The National List of Occupations in High demand: 2018
By: Londeka Nxumalo
The global consensus stipulated that there has to be central information about the required skills to foster an Education and Training (E&T) system that is responsive to socioeconomic needs. The information will help development initiatives, such as the National Development Plan (NDP), New Growth Path and Industrial Policy Action Plan (IPAP) meet their development goals rapidly. South African government released the National List of Occupations in High Demand (OHID): 2018.
The OHID is defined as occupations that show relatively strong employment growth over the past 5 years, and/or are experiencing shortages in the labour market, or which are new and expected to emerge in the near future as a result of innovation, technological advancements, the development of new industries, or the implementation of government strategic priorities. The National List of OHID: 2018, therefore, acts as a central information document that supports planning processes in the Post-School Education and Training (PSET) system. These processes include enrolment planning, decision making on the prioritisation of resource allocations, qualifications development, career information, advice, public and private employers, employer organizations, professional bodies, trade unions, and research organizations are encouraged to use the list to support the provisioning of their own E&T programmes.
The list of occupations identified in the National List of OHID: 2018 were selected from a list of approximately 1 500 occupations that were listed in the Organising Framework for Occupations (OFO). The OFO is a coded classification system for occupations. In South Africa, there are two occupation classification systems: OFO and South African Classification of Occupations (SASCO). The former is defined as a coded occupational classification system adapted by the Department to identify, report and monitor skills demand and supply in the South African labour market. SASCO is widely used by Statistics SA for the purposes of conducting its national census data and to track the shifting occupational profile of the country’s workforce. The list was compiled using quantitative and qualitative methodology.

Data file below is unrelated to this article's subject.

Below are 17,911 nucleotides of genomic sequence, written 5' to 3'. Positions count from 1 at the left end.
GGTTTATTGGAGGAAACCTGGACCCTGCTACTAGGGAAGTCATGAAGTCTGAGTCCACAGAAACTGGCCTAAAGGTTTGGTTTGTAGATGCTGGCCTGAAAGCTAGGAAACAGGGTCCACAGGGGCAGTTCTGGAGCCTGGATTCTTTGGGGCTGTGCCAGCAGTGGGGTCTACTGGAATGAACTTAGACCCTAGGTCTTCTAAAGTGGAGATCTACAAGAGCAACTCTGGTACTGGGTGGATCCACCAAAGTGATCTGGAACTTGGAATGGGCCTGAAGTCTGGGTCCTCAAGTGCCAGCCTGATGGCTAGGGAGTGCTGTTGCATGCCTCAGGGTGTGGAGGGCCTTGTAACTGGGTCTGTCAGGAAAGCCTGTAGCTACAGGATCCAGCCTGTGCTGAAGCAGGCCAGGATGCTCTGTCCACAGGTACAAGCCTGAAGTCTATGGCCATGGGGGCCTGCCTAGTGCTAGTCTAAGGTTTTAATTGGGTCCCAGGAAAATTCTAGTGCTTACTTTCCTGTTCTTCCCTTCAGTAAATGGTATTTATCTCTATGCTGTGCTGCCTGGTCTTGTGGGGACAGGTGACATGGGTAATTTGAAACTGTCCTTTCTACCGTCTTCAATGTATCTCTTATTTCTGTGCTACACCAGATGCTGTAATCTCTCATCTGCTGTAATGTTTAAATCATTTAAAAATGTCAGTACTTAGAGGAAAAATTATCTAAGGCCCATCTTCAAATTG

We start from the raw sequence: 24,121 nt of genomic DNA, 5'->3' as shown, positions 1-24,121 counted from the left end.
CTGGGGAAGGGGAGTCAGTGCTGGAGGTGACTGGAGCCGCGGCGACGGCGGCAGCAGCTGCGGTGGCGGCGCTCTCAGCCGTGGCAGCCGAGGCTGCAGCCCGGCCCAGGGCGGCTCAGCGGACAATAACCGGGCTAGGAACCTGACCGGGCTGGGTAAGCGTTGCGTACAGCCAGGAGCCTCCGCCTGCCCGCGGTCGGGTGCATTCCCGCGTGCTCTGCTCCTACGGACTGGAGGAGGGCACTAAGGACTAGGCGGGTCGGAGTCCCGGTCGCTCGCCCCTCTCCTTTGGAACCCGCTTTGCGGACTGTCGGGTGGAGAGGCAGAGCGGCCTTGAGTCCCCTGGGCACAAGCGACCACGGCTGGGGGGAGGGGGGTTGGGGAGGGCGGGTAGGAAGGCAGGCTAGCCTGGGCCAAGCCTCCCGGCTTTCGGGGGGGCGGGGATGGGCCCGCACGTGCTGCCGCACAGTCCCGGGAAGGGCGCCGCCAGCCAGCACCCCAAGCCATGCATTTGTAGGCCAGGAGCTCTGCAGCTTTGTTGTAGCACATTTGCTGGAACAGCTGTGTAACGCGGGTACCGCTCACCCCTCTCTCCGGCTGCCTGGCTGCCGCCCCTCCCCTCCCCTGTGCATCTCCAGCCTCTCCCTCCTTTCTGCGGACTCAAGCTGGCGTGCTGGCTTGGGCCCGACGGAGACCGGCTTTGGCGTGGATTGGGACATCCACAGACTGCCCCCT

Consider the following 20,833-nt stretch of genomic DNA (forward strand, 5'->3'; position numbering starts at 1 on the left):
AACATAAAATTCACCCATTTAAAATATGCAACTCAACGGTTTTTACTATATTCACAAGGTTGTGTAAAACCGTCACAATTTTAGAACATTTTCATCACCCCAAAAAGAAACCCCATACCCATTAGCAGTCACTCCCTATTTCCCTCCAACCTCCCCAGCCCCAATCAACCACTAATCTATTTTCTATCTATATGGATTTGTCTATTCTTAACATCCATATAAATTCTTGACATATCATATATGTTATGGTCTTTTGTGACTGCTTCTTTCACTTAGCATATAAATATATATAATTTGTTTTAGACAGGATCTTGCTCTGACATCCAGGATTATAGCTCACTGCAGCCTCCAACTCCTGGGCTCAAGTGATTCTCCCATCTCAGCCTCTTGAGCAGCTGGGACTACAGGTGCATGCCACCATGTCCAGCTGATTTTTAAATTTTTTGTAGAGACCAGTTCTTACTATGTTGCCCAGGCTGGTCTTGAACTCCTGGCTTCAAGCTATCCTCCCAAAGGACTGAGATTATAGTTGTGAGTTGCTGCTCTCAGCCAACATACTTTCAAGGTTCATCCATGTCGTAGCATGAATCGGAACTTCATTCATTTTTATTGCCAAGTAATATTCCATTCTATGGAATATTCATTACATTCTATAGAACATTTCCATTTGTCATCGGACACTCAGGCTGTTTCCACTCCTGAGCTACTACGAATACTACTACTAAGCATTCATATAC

The quantitative method adopted four domains related to wages, vacancies, occupational growth and anticipated demand based in government strategies for the development of indicators and benchmarks that were combined into an index of OHID. The qualitative method drew from a review of the national and international literature on occupational shortages and growth, a call for evidence made to key stakeholders, interviews held with key stakeholders and a scan of government strategies and policies for economic expansion.
The list differentiates occupations into three categories: highest demand, higher demand and high demand. The differentiation indicates that occupations in the highest group scored in the top group on the statistical index. The list of OHID can be found at www.dhet.gov.za.